Problem with cigarette smoke

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I write in hope of some serious answers. I know this general issue has come up before, and wading through the incredulous and the trolls doing a search yields nothing that seems likely to work. Maybe there is nothing; if not, so be it. We just moved into our new home after over 7 months of renovations. The problem is cigarette smoke from one of our neighbors. This is an attached house, with a party wall (concrete). (attached on the other side too, separate construction, not a problem. When the walls were open, I was not aware of any plumbing coming directly from the smoking neighbor. There are cabinets mounted in our kitchen on the party wall. Holes were cut in the cabinet backs to accommodate some drainage and steam pipes (ours), and there is an opening around our plumbing which we will seal off. We don't know what might be the best way to do this, and I have no idea if it will work (though the cigarette smoke is strongest in these cabinets. This does appear to be coming through the walls--somehow, and not through vents to the outside. This is old construction (c. 1940). There is no question that there is cigarette smoke. It's not nearly as big a problem for me (my sense of smell was never the same since organic chemistry), but my wife is very upset. I'm quite sure I have no legal recourse, and in any case wouldn't expect my neighbor to modify his smoking on my behalf. Really just interested to know if anyone has dealt with some mechanical means of dealing with this problem that was effective.
TIA, Steve
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Mark & Steven Bornfeld DDS
http://www.dentaltwins.com
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On 3/6/2012 9:08 AM, Steven Bornfeld wrote:

attic. And if so, is the common wall also closing off your attic from the neighbor's attic? Do you have a vent fan that only vents to the attic?
Use cans of spray foam to seal up the pipes.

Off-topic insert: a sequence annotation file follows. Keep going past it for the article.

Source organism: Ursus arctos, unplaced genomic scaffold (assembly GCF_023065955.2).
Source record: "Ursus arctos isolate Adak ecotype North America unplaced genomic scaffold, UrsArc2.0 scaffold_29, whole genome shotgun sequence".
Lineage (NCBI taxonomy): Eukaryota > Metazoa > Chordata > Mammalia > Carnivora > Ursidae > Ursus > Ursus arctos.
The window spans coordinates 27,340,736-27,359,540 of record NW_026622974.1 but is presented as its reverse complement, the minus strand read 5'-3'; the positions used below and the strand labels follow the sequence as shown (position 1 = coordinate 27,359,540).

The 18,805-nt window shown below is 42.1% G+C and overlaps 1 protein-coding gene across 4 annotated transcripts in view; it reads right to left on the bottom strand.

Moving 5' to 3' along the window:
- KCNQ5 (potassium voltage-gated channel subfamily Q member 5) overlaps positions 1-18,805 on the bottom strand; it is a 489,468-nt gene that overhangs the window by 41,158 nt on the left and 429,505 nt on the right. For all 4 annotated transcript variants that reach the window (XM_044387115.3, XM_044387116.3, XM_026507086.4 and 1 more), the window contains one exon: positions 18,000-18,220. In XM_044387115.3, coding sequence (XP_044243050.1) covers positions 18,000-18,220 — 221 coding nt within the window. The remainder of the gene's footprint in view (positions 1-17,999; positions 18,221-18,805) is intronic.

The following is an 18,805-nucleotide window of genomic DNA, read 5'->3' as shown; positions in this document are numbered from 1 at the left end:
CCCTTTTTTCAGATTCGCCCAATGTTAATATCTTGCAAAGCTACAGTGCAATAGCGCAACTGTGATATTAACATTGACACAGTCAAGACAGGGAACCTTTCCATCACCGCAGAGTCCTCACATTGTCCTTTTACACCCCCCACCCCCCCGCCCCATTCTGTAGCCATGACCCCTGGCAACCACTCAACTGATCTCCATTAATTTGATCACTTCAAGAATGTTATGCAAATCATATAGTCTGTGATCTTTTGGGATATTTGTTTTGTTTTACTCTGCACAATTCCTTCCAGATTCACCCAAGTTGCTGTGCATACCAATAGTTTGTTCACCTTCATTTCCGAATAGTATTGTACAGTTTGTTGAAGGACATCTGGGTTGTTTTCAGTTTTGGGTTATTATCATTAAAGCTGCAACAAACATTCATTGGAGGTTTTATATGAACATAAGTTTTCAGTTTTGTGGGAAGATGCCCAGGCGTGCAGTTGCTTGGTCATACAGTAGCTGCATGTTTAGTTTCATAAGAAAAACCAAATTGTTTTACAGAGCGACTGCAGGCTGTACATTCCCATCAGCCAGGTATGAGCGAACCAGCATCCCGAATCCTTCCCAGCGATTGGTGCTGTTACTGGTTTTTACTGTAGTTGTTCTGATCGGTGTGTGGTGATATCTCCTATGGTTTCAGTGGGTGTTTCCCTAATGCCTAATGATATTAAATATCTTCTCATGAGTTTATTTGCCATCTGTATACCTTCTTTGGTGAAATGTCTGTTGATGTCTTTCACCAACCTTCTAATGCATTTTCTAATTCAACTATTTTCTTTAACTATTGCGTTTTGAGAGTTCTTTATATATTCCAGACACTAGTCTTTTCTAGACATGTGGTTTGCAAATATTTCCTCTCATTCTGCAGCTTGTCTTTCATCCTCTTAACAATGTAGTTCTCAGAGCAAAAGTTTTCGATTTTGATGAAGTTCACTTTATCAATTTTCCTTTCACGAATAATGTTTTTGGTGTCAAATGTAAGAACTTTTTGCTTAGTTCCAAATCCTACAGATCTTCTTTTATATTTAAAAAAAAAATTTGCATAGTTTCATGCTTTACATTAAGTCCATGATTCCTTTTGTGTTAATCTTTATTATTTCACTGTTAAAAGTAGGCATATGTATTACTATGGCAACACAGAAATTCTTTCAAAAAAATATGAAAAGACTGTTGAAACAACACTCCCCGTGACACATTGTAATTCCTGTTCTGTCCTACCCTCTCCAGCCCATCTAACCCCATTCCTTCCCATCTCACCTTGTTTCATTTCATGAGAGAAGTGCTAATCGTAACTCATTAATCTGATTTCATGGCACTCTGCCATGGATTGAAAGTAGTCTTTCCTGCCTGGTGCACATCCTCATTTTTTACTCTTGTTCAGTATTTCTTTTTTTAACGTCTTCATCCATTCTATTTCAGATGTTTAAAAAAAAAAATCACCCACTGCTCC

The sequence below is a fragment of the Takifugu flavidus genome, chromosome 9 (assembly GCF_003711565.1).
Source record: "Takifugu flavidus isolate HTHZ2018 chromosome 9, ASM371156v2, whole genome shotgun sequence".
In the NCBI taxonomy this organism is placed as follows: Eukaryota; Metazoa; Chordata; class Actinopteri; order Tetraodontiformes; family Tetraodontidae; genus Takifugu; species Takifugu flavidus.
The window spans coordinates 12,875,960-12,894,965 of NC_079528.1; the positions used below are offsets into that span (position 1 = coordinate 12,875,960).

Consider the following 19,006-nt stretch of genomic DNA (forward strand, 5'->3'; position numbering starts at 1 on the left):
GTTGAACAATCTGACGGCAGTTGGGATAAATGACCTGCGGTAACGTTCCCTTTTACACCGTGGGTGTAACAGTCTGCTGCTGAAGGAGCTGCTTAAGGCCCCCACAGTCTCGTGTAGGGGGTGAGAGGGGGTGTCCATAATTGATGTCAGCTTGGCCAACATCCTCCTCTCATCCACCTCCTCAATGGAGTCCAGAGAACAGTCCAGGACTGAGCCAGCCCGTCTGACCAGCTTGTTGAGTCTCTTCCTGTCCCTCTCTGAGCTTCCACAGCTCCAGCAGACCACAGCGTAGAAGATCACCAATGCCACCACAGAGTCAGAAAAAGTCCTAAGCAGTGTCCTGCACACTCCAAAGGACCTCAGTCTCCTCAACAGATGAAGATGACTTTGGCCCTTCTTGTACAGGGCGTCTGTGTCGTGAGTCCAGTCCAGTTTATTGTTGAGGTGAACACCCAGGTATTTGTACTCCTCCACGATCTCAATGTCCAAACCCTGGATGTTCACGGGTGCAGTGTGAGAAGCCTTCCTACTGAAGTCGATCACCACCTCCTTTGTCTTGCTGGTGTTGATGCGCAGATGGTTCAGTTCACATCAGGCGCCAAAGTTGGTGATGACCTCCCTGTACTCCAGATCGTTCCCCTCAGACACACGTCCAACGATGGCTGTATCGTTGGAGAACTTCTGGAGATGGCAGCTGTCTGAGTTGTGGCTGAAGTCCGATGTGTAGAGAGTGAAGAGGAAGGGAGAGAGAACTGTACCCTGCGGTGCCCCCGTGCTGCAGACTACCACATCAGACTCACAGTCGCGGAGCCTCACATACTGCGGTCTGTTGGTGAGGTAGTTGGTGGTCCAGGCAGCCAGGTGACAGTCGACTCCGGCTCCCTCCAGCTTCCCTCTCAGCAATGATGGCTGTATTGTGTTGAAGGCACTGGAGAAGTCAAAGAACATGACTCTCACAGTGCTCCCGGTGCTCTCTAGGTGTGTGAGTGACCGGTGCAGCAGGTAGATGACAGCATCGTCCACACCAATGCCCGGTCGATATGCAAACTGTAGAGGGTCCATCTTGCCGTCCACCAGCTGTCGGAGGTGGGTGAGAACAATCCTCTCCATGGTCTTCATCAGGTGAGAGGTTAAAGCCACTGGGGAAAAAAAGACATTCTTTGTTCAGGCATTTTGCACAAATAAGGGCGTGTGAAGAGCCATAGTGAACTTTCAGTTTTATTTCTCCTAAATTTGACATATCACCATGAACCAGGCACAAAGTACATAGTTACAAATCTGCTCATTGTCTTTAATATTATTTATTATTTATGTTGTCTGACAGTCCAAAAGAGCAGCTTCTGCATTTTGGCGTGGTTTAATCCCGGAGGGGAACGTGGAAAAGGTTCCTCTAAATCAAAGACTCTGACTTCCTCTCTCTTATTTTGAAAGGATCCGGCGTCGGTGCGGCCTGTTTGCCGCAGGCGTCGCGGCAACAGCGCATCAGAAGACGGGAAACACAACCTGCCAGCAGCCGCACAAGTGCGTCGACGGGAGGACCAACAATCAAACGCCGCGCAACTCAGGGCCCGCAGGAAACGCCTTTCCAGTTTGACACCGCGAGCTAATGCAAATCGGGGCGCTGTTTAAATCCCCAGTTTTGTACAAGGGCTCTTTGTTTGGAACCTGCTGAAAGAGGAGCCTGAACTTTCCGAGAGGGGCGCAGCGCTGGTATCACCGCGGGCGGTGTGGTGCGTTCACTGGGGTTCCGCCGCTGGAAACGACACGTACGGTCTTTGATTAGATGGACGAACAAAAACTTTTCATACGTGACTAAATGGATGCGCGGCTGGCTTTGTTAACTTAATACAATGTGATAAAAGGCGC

Does your neighbor's kitchen share your wall?
IS the "concrete" wall actually concrete block? Is the concrete wall painted? A heavy coat of paint will seal any cracks and voids in the concrete. A poured wall in the 1940's may well have voids where the concrete was hand mixed and then poured into the forms. The interface between pours was not well mixed. We had a house built in 1948 with a hand mixed and poured concrete basement. Walls clearly showed lack of mixing and let water leak in.
Paul
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On 3/6/2012 1:00 PM, Paul Drahn wrote:

    There is no attic. It's a flat rubber roof. All vents are through the roof, except the laundry which vents to the back brick wall.

    We plan to do that (though our contractor seems to think it will take too many cans--I think he suggested fiberglass insulation, though I'm sure foam (is it polystyrene?) would seal far better.

    I don't know. A few weeks ago my wife complained of a fishy smell, so we may--and cooking odors may be a problem too. But the primary problem is the cigarette smoke.

I have no idea. When the wall was open, I saw no indication that it was concrete block, so I'm guessing it was poured concrete. Wow, I didn't know they were still hand mixing concrete by the 1940s. We don't seem to have any problems with external leaks (some of the internal plumbing leaked and had to be changed.
Thanks, Steve
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Mark & Steven Bornfeld DDS
http://www.dentaltwins.com
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Since your problem is with vapors, you may get results with vapor barrier foam board, or sheet fiberglass. But, the vapor barrier is what's needed.
I've done a bunch of sheet metal work, so I'd be thinking sheet metal cut to shape, and stuck on with silicone caulk. You may be able to get the same result with sheet plastic, and easier to cut.
Christopher A. Young Learn more about Jesus www.lds.org .
We plan to do that (though our contractor seems to think it will take too many cans--I think he suggested fiberglass insulation, though I'm sure foam (is it polystyrene?) would seal far better.
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On 3/6/2012 3:01 PM, Stormin Mormon wrote:

    I'm hoping not to have to re-open the wall, but I may have to. Have to check the bank account. :-(
Steve
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Before doing anythign major, like a dermal abrasion on your wall. Please have a HVAC guy (or do it yourself) have a look at the ducts. You may have arterial or venous shunt, which is mixing air with the othe side.